Finally, to account for a league-wide variation in mean rush attempts during the study period, the number of rush attempts per NFL team per game was collected during the 2004 through 2015 seasons.
A Student t test was used to compare continuous variables (age, number of seasons played, height, weight, body mass index, number of carries, average yards per carry, missed games) between group A and group B. A Student t test was also used to compare rush attempts per NFL team per game between the 2004 through 2009 seasons and the 2010 through 2015 seasons. A matched-pair t test was used to compare changes in continuous variables from one season to the subsequent season, both within group A and group B. Missed playing time during the subsequent season was also categorized as a dichotomous variable (0 games vs 1+ games) and was compared between groups using a chi-square test. A chi-square test was also used to compare rates of particular injuries between groups during the subsequent season.
A total of 275 RBs fit the inclusion criteria, including 212 RBs with between 150 and 250 carries in a season (group A, 77%) and 63 RBs with at least 300 carries in a season (group B, 23%). Over the course of the study period, a total of 118 different RBs formed group A, with 34 different RBs in group B and 24 RBs in both groups at some point over the 11-season span. No significant difference was found between groups in terms of age at the start of the season of interest, height, weight, or body mass index (Table 1). A statistically significant difference was found in the number of seasons played in the NFL, which was considered of possible but indeterminate clinical significance (Table 1).
Group B had a significantly greater mean number of carries both during the season of interest as well as the subsequent season (Table 2). Mean number of carries decreased significantly during the subsequent season for both groups by a mean 49 carries in group A and 68 carries in group B. In terms of mean yards per carry, no significant difference was found between groups during the initial season or the subsequent season, although group B had higher averages at both time points. Again, mean yards per carry decreased significantly for both groups from initial season to the subsequent season. During the season of interest, group A missed a significantly greater mean number of games due to injury compared with group B (group A, 1.86; group B, 0.19; P < .0001), though this difference alone would not account for the significantly greater number of carries in group B. During the subsequent season, group A again missed a significantly greater mean number of games due to injury compared with group B. When grouping missed playing time during the subsequent season as a dichotomous variable (0 games vs 1+ games), a significantly greater percentage of players in group A missed at least 1 game due to injury compared with group B (P = .016) (Table 3).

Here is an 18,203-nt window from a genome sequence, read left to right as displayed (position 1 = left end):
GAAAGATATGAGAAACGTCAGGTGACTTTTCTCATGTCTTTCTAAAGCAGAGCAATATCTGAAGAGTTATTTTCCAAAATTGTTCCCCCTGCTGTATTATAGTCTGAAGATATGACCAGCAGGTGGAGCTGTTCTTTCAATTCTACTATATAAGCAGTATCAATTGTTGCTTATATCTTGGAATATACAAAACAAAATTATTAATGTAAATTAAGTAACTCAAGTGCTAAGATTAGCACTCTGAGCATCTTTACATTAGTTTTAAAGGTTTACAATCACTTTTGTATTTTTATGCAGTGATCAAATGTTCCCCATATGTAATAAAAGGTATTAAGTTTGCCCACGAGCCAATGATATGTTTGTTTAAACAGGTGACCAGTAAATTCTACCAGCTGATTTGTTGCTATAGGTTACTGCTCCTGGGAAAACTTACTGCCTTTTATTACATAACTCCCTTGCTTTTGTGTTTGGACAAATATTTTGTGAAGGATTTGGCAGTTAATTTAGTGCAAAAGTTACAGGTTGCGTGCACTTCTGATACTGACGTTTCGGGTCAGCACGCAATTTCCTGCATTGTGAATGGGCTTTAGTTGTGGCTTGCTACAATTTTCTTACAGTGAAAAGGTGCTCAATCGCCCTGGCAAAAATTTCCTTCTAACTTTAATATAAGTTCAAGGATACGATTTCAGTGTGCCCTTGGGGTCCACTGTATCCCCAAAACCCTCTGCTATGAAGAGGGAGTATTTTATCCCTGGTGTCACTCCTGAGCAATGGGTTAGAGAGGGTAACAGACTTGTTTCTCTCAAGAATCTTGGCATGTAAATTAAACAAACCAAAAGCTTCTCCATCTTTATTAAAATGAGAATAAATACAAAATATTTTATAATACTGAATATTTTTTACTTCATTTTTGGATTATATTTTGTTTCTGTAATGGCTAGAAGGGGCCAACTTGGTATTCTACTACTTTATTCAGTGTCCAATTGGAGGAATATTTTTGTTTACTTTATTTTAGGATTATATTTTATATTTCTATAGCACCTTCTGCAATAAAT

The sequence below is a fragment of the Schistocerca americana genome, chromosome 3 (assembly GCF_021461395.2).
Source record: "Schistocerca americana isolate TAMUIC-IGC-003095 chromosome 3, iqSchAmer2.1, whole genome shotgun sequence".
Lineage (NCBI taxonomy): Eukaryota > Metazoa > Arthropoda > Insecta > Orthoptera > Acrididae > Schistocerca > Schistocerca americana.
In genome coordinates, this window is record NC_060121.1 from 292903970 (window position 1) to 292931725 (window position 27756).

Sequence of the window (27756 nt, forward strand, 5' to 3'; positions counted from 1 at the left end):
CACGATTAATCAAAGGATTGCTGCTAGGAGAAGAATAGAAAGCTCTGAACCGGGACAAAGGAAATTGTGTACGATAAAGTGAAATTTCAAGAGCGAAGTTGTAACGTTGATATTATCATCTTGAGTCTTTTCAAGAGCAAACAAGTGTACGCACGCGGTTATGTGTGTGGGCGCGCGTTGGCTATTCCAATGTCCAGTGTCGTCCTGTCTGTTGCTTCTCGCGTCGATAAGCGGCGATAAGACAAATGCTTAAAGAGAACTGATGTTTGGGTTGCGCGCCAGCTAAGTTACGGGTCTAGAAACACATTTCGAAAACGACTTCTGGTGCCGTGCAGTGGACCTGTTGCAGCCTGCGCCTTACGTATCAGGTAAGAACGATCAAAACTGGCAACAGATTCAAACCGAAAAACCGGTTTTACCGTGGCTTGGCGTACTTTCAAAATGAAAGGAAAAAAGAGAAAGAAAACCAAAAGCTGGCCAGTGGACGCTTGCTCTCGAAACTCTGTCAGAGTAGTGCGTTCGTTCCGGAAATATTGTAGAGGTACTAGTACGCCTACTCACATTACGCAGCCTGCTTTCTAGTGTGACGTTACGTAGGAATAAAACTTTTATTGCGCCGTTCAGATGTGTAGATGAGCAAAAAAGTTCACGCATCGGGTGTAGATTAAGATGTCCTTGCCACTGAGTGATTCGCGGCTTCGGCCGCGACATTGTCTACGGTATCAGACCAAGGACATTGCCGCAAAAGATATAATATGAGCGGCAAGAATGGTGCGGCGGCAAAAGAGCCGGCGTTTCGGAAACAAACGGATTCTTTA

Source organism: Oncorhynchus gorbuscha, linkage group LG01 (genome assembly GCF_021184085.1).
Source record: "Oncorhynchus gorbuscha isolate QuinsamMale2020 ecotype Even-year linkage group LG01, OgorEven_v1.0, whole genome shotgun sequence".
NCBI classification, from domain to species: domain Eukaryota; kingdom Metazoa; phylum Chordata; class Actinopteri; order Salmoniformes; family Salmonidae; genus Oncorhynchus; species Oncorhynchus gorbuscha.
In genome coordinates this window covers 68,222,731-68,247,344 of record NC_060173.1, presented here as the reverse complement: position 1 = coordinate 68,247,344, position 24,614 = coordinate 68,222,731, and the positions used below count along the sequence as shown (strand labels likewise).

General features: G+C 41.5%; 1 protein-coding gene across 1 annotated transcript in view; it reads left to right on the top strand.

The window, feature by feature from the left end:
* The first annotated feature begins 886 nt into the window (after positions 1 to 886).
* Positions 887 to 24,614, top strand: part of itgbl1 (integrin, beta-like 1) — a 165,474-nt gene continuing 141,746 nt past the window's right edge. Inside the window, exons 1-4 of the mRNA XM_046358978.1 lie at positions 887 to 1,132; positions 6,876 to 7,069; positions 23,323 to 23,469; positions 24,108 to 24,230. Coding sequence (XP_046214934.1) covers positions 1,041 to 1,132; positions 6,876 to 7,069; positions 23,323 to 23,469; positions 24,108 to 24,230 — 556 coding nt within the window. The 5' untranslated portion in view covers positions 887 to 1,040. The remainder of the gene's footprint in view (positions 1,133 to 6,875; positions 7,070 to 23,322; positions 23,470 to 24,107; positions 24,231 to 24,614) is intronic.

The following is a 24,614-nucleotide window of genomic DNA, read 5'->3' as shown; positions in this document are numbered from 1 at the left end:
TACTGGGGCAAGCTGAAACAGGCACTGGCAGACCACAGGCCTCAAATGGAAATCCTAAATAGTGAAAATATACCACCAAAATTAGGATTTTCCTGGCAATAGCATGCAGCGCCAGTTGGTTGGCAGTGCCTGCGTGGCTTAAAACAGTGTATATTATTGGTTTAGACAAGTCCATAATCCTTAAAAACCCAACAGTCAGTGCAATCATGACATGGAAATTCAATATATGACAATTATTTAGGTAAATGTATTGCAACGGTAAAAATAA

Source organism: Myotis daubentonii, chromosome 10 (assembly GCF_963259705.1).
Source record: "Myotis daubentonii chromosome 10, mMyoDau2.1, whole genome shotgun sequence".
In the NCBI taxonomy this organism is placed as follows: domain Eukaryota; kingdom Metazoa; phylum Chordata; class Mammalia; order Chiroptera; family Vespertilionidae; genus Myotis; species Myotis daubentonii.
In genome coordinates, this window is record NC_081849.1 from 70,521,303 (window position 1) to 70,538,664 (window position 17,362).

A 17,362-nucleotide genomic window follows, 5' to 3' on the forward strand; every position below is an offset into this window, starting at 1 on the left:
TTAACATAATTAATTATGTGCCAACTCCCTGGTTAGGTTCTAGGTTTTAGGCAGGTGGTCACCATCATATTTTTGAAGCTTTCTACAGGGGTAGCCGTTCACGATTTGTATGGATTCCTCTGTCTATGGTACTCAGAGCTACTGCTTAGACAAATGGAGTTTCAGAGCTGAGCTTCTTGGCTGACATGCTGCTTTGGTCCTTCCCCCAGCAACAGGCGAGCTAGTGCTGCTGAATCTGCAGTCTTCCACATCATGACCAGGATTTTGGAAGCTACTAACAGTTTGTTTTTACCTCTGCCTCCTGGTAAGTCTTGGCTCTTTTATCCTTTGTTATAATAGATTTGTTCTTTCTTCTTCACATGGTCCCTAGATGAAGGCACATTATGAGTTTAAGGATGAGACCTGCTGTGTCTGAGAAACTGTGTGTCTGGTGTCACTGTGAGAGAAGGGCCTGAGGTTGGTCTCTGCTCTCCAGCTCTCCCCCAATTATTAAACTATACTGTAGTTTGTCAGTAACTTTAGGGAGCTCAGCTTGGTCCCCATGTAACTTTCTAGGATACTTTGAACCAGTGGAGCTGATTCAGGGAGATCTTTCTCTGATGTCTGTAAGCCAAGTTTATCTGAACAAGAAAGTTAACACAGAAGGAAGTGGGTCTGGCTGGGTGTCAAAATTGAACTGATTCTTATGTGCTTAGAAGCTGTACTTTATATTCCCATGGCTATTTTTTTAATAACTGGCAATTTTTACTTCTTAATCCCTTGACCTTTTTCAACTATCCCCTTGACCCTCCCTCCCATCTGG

The mean number of rush attempts per NFL team significantly decreased from the 2004 through 2009 seasons (27.7 ± 3.3 rush attempts/team/game) to the 2010 through 2015 seasons (26.9 ± 3.1 rush attempts/team/game) (P = .02), though this difference would not completely account for the significant reduction in rush attempts by both groups in this study. Next, the mean number of rush attempts was calculated for the top 10 rookie RBs (based on most rush attempts in rookie season) each season from 2004 to 2015. Rookies starting their NFL career during each “subsequent” season would not be accounted for during the previous season (the “season of interest”), and therefore could explain the reduced rush attempts by the players in groups A and B from season of interest to subsequent season. During this time, the top 10 rookie RBs each rushed for a mean 114.1 ± 79.7 attempts per season.
Overall, the most common injury suffered by RBs resulting in missed playing time during the subsequent season was a concussion, followed by foot/ankle sprain (Table 4). There was no injury that was suffered by one group at a significantly greater rate than the other, although statistical significance was nearly reached for concussion (group A, 10.8%; group B, 3.2%; P = .063).